The last of the three settings is the most demanding: object detail. According to the developer this is the biggest leech on PC performance, and the main cause for frame-rate drops. Even on our top-end Skylake i7 rig, paired with a GTX Titan X, we could not sustain 1080p resolution at a locked 60fps. It's advised to drop one level below very high if you want to reach the 60fps target, though the visible changes are thankfully few in practice. Essentially it broadens the draw distance on objects across the village, like ornamental details on the central pub when viewed from the game's opening vista shot.

In PS4's case we get a match for PC's low preset in object detail. As well as a reining in the game's draw distances, it has the curious side-effect of making trees appear fuller than PC's superior object detail settings. Foliage is visibly thinned out on the very high preset by comparison, and with each step down on the quality setting here, they start filling out again. We're not convinced it looks any better for it at these higher settings, though the broadened object LODs do go in PC's favour.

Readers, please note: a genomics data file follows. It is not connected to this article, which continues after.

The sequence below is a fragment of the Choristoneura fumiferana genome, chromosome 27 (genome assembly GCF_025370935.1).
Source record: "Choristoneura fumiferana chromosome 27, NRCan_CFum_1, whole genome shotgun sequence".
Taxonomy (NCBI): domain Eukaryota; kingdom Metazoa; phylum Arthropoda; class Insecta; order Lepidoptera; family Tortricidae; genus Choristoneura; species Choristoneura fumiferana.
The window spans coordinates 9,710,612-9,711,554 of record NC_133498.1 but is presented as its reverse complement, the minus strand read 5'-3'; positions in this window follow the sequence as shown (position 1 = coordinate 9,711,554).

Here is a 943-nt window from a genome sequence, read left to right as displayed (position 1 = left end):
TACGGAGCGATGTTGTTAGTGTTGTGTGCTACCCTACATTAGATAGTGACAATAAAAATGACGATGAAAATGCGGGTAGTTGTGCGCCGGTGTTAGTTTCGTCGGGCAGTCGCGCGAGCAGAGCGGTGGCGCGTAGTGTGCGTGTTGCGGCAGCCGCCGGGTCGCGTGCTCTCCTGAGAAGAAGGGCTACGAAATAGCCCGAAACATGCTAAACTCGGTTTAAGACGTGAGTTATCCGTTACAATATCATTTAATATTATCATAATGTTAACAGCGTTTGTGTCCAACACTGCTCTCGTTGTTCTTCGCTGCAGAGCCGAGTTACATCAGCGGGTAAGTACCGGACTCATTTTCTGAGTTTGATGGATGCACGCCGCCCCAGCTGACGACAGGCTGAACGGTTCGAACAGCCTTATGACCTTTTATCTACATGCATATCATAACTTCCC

While settings are dropped in these spots on PS4, the end results still look terrific at its native 1080p. In terms of image quality, PC offers the same motion blur and temporal AA modes seen on the console edition, available here as toggles alongside a v-sync switch. We also have an option to cap performance at 30fps, 60fps or run unbounded - and we wish PS4 would offer something similar to the former, to mitigate its wavering 20-40fps performance levels. It's good news for PC users though, especially as it takes a powerful PC to get anywhere close to a full 60fps.